The pandemic outbreak has disrupted our approach to life and the way we work. It has also hit the business cycle globally, leading to massive slowdown. However, as appalling as the crisis is at this moment, we are also anticipating a huge turnaround across economies.
Though people across nations have massively adapted and experienced remote working during the lockdown, as soon as the situation normalises, companies would lay more emphasis on cost optimization and prefer flexible workspaces, rather than traditional office spaces. Most corporates would avoid capital expenditures and look forward to co-working facilities, to accelerate its adoption rate and expansion in the coming time.
This COVID-19 pandemic has put to test the resilience of business models, the resourcefulness of teams, and responsible cash management of companies, across industries. There has been a paradigm shift in the work culture, where remote working has gained prominence. With coworking firms navigating towards the new normal, not all remote working employees have access to the productive workplace environment at home. This is what makes co-working spaces more appealing, even during this time of crisis.
Many businesses will now seize the opportunity to refocus on their working arrangements to provide more flexibility to their employees than ever before; especially considering the benefits of productivity, engagement and agility that a co-working space can offer. This will push up the demand curve for a shared economy. However, given the unexpected post pandemic era, co-working firms have to revisit their plan of action and re-strategise the approach, to implement new standards to revive customer confidence.
Large enterprises will opt for flexible workspaces
The global pandemic has been one of the biggest digital transformation catalysts in the history of the world. Every business has faced a dilemma to either adopt remote working or just stop working. Most enterprises and large businesses are rethinking about the possibilities of new workplace strategies that involve remote working, hot-desking, and co-working.
It was already a trend-setter in 2019, and the pandemic outbreak fueled it. In the coming days, we will see an increasing number of corporates shifting to co-working spaces. Aside from being a people oriented workplace pattern that can be called upon, co-working spaces are also being re-designed in a way that inspires creativity, making them a favorable environment for increasing productivity.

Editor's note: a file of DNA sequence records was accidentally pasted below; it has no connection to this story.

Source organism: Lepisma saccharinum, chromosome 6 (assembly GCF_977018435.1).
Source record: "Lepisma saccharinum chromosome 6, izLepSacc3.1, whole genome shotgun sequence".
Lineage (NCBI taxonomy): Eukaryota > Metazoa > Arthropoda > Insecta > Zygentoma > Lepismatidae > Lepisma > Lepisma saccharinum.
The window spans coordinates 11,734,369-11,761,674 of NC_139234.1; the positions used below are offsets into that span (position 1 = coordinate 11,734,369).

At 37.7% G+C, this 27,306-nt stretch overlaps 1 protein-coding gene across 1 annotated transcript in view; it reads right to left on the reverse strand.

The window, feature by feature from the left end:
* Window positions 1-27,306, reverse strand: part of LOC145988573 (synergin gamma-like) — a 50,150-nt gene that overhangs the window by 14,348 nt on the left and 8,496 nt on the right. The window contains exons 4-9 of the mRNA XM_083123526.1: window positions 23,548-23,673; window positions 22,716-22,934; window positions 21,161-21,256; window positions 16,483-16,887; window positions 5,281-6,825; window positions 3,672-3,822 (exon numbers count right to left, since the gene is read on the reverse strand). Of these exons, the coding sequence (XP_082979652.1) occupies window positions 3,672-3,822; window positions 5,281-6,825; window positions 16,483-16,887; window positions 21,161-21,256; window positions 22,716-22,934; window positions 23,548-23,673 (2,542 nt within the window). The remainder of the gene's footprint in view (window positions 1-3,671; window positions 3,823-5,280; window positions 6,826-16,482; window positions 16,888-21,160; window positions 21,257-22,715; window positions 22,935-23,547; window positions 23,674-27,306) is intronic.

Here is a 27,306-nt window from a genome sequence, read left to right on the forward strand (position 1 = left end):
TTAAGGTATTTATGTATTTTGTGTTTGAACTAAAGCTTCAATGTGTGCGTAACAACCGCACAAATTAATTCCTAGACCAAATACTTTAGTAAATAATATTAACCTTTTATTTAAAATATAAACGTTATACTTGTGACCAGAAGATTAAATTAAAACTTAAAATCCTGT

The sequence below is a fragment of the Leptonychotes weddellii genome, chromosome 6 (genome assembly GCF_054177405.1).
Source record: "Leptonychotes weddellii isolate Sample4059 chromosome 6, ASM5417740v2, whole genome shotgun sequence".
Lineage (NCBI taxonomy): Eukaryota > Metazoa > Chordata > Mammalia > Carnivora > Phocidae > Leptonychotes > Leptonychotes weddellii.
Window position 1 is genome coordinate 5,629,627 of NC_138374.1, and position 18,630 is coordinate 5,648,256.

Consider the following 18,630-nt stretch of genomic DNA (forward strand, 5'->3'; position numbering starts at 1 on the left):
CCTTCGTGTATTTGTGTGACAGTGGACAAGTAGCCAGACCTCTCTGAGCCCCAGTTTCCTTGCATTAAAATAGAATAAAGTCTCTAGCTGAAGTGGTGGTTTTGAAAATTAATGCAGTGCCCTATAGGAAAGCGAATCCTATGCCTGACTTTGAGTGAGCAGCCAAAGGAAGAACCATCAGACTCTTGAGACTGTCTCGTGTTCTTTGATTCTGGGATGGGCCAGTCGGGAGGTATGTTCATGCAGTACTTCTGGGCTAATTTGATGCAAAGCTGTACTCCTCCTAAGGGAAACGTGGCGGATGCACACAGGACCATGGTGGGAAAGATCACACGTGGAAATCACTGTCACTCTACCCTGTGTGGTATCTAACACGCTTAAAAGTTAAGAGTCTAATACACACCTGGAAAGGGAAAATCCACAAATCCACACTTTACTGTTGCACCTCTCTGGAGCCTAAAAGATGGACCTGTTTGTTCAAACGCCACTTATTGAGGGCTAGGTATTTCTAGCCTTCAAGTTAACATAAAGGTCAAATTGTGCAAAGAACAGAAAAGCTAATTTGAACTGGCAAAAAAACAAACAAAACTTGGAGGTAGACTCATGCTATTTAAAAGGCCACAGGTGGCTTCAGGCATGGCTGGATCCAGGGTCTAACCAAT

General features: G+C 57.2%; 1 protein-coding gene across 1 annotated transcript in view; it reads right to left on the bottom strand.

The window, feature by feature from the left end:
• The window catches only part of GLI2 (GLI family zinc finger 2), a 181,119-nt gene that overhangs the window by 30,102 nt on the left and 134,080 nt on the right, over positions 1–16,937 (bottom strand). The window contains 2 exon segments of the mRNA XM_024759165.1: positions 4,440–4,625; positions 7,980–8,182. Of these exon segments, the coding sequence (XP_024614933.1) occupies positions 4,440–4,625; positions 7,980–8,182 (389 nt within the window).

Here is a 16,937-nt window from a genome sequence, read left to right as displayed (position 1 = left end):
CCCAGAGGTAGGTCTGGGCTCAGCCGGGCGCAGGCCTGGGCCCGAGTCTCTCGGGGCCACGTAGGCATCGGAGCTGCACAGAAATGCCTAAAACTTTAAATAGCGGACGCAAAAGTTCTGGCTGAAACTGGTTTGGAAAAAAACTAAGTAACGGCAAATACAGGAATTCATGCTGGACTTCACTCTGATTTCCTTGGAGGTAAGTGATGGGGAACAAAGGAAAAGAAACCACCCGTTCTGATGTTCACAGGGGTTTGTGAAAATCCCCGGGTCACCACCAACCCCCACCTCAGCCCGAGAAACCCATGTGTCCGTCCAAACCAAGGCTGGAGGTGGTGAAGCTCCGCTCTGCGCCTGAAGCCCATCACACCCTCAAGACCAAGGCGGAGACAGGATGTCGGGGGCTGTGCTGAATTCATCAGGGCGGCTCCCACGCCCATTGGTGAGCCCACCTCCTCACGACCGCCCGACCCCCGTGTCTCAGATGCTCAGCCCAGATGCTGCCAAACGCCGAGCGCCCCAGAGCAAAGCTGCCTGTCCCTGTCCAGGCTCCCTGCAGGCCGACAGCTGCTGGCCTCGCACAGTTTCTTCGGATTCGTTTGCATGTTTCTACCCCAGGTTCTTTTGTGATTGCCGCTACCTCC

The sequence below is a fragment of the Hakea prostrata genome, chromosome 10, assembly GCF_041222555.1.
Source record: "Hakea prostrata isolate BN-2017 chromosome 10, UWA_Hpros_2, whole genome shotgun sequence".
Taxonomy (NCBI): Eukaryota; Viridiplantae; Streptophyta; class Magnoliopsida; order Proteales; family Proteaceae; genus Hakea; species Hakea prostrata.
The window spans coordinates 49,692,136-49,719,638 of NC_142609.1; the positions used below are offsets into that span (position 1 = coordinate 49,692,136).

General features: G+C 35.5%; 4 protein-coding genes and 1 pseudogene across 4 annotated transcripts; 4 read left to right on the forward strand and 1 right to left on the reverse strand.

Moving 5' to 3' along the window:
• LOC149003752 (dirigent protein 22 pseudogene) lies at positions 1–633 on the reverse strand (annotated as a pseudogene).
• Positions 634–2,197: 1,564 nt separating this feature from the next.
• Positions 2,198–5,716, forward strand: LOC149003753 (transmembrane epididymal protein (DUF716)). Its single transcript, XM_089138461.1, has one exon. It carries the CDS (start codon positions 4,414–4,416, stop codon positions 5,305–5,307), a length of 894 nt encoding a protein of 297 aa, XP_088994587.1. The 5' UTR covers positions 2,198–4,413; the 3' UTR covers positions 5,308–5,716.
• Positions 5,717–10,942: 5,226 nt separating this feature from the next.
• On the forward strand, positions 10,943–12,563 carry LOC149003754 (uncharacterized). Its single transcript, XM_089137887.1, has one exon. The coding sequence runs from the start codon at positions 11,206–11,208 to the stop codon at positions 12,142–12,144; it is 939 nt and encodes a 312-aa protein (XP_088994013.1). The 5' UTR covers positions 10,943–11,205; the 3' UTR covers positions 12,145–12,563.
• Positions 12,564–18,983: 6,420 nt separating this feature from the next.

Design conscious work spaces
In the post-COVID-19 era, the industry can expect an evolution in workspace infrastructure, where design will play an instrumental role. Companies will also augment cleaning protocols, behavioral signage and encourage social distancing, and personal protective equipment for members and teams to ensure safety in case of any closed door face to face meetings.
Furthermore, as companies resume working from co-working spaces, it will be expected to maintain minimum physical distance between co-workers at all times, with the help of a modified office layout and more discrete workstations. It could also involve a policy that urges companies to work in shifts, to ensure that co-working spaces are not crammed with people in close contact with each other.
Furthermore, keeping in view the growing COVID-19 situation, the future office co-working spaces must have dedicated isolation rooms in case anyone develops symptoms. This room requires special ventilation and negative air pressure to reduce further exposure.
Increase in technology adoption
Growing with the shift in industry demand, co-working spaces will require the adoption of technology to be relevant in the post-pandemic era. Proactive and timely intervention might be more critical in the next few months. Co-working firms should have digitally enabled virtual tours for any prospective interest and delve into newer smart dynamic areas.
For example, we can expect to witness more coworking operators equip their spaces with the latest in-built technologies, new wireless devices, and countless integrations of their co-working space management software. All sorts of common gadgets, technologies, corresponding calendars and interactive dashboards will be controlled through a single amalgamated interface. Innovations are intended not to overwhelm workers but to significantly improve and abridge their co-working experience.
In a co-working space, there are so many surfaces that most people tend to use. The buttons of elevators, door handles, coffee machines, cafeteria tables, water coolers, taps in washrooms etc. This increases the risk of cross-contamination. Therefore, these shared economies have to rely more on technological advances in order to sustain in the post-COVID-19 world, with the increased use of contactless tech like automated doors and motion sensors in taps, coffee machines etc.
Co-working is here to stay
Considering the present and anticipated market trajectory, co-working companies will be growing on social quotient until these shared economies churn out a new form of objective to maintain their relevance forever. As per the recent industry trends and market reports, flexible coworking will emerge as stronger than ever and we can foresee strong aspirations for startups and entrepreneurs to have access to crafted office facilities with community support, collaboration, and knowledge engagement, offered by shared spaces.
Moreover, not only the startups but SMEs and giant players will also be preferring co-working spaces in the near-term, to ensure agility and flexibility, backed up with a sense of community.
In the backdrop of the COVID-19 pandemic, while businesses may reel under pressure momentarily, investor sentiment remains lifted and commercial operators are hopeful of better days in the path ahead.